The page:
“The Behour was simply another military sport; and consisted in the attack of a small fortress, or redoubt, by one party, and its defence by others; and as in all these amusements many accidents occurred, and some peril was encountered, strength and hardihood were acquired, and a knowledge of danger and acquaintance with pain were gained, not unaccompanied by contempt of risk and habit of endurance."
Art. VI.-Memoirs of Extraordinary Popular Delusions. By CHARLES
MACKAY. 2 vols. Bentley. Mr. Mackay's work does not profess to accomplish any philosophical or metaphysical purpose, by tracing and illustrating the innate causes and the actual development of the grosser and more extraordinary delusions to which individuals and communities have yielded their minds and lent credit. He has not undertaken to reduce to any system the characteristics of such errors, or to mark what are peculiar to one state of society rather than to another; although the facts which he has collected, the anecdotes which he retails, and the sensible--sometimes the original observations which he bestows upon oft-told and well known stories, will be very useful to any philosophic historian of popular delusion. The present author's work is for all sorts of readers, and is amusing, suggestive, and instructive to the most ordinary thinker. In short, he treats popular delusions popularly.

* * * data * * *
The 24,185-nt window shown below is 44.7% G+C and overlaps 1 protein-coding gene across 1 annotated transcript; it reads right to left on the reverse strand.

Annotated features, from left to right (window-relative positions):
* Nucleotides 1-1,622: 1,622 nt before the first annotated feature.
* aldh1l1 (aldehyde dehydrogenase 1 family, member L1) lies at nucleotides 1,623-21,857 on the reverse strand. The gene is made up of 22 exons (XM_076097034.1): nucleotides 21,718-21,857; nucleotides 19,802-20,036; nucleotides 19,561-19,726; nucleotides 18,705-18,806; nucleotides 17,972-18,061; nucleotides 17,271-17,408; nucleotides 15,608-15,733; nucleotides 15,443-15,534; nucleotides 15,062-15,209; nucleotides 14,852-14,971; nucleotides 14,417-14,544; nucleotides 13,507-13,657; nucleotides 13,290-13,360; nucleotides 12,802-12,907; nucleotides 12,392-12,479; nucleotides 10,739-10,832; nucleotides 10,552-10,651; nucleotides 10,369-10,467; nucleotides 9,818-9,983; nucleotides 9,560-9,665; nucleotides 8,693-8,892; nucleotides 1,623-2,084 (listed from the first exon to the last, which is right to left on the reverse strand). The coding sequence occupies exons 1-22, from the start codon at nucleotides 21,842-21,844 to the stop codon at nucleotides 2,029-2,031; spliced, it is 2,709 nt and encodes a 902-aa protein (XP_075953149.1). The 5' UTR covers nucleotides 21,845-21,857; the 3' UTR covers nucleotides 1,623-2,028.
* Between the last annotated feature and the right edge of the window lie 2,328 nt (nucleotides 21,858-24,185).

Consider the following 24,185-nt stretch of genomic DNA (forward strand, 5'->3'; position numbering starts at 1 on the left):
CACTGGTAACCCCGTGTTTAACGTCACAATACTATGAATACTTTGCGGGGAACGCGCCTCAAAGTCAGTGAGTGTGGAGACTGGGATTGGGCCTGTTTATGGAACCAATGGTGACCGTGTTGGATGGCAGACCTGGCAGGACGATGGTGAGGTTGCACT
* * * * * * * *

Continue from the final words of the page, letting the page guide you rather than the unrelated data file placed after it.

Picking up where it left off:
The subjects of the Memoirs take a wider range than is frequently contemplated by writers on the species of insanities which may properly be called delusive. The mention of some of the subjects and classes is alone necessary to introduce so much variety and copiousness of extract as we can allow space for. Well, then, we have first of all an account of the Mississippi Scheme, but to which we shall last call attention. The South-Sea Bubble; the. Tulipomania, which at one time was the madness of the Dutch especially; the love of the marvellous, and the disbelief of the true; the admiration of great criminals, such as thieves; the crusades, the witch-mania, haunted houses, &c. compose the subjects, the bare announcement of which not merely directs the mind to the particular species of delusion to be illustrated under each head, but immediately indicates where the reader is to go for what is most novel to him, or best calculated to satisfy his curiosity and awaken his speculation.
We begin with examples of the Tulipomania, as its infection discovered itself in Holland :